A portly sexagenarian, Michel Djotodia had dressed for his coup d'état, donning desert camouflage, a turban and sandals like those of the rebels in his region of the Central African Republic.
Mr. Djotodia, a wily opportunist who has had many occupations but has rarely if ever been called a soldier, in late March rode with a rebel convoy through Bangui, the capital, just hours after President François Bozizé had fled.
Mr. Djotodia's men pried open the front gate of the Ledger Plaza hotel, a newly inaugurated five-star palace financed by Col. Muammar el-Qaddafi, the Libyan dictator, as guests cowered inside. He inquired about a room.
Hours later, Mr. Djotodia, whose name was little known in Bangui and whom few analysts viewed as a figure of much political consequence, proclaimed himself president.
Changing his fatigues for dark dress suits, he continues to maintain his hold on that title, despite an outcry from governments around the world that have refused to recognize him as a legitimate head of state.
There is also a growing chorus of grumblings among his rivals, critics and the thousands of soldiers and mercenaries now roaming -- and often pillaging -- the streets of the capital.
Under pressure from regional leaders, Mr. Djotodia has created a transitional council, which on Saturday designated him interim president. The council is also to oversee the governing of the country until elections in about 18 months. But Mr. Djotodia has refused to renounce his claim to power, and much as his sudden rise seems a mystery, so, too, do his intentions.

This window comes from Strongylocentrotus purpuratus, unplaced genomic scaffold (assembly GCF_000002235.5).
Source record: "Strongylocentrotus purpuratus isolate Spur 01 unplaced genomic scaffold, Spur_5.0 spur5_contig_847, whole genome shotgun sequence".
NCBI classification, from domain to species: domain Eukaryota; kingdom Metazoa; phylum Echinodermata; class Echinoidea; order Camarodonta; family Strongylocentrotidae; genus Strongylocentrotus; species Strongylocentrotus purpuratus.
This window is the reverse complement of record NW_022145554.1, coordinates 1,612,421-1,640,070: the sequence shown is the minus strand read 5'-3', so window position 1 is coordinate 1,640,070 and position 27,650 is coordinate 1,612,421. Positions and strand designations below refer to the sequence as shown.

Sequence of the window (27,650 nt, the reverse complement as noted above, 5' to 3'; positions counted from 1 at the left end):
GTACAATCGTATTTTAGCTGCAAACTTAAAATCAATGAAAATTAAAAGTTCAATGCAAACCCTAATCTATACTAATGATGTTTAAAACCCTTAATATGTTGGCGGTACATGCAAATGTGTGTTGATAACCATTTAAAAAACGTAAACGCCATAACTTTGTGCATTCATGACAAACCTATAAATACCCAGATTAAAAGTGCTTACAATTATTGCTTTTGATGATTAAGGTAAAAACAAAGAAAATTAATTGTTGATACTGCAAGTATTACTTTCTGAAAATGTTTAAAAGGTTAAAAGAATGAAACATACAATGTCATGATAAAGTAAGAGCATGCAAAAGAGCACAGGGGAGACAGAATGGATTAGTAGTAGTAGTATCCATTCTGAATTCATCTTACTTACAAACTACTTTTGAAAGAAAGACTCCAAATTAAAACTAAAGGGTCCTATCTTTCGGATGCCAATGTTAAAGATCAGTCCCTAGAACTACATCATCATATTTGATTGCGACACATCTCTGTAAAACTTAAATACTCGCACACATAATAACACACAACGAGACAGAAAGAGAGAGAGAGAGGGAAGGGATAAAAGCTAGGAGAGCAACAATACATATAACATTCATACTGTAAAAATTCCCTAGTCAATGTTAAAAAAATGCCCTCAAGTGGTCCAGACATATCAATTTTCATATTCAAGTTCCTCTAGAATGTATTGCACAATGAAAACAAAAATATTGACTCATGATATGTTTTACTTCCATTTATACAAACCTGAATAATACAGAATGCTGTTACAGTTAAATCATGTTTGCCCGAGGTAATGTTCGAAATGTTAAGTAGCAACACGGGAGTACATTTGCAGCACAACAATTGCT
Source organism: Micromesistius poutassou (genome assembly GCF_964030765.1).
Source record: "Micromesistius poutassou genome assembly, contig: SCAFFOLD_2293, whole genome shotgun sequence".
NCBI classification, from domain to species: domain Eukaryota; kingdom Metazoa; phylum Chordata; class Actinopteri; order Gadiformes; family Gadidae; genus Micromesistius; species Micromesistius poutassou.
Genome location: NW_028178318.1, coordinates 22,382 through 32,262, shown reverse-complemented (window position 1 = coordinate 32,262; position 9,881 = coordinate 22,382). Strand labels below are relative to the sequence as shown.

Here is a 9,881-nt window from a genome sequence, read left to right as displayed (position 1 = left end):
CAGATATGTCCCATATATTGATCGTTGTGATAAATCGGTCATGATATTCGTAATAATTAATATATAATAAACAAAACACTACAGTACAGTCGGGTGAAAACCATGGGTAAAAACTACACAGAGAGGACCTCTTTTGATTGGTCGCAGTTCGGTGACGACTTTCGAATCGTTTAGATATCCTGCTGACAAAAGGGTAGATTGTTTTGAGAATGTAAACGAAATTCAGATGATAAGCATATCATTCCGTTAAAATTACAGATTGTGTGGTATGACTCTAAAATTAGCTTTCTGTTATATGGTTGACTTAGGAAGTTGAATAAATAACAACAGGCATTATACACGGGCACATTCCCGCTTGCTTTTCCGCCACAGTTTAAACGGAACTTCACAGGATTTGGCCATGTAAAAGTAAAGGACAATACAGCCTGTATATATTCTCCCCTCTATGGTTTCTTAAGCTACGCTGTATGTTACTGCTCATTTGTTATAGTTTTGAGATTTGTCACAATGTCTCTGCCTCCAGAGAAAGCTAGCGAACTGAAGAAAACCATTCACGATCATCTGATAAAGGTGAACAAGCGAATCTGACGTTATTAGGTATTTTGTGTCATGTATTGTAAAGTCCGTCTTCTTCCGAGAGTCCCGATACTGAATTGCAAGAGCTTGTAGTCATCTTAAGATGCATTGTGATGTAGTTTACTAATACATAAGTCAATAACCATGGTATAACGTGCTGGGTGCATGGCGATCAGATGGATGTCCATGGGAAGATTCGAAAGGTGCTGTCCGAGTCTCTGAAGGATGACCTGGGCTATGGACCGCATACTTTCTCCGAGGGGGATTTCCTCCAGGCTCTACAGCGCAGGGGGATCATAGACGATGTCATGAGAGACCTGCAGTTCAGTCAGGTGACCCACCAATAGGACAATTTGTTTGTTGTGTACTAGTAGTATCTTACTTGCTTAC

"We are completely in the void," said Marcel Mokwapi, who leads an association of newspaper editors in Bangui.
Mr. Djotodia hails from Vakaga Prefecture, in the forested savanna of the country's northeast, an isolated region at the borders with Chad and Sudan where the Central African Republic's Muslim minority is concentrated. If he maintains his hold on the presidency, he will be the nation's first Muslim leader and the first from the northeast.
The mix of ethnicities in his region differs from that in Bangui. Inhabitants have long been subjected to discrimination, and occasional violence, and have been treated by the political leadership in the capital as "foreigners," said Louisa Lombard, a postdoctoral fellow at the University of California, Berkeley, who has studied the area.
"They feel like they've been totally abandoned," Dr. Lombard said, and that resentment is a foundation of the rebel coalition Mr. Djotodia helped to form last year, called Seleka.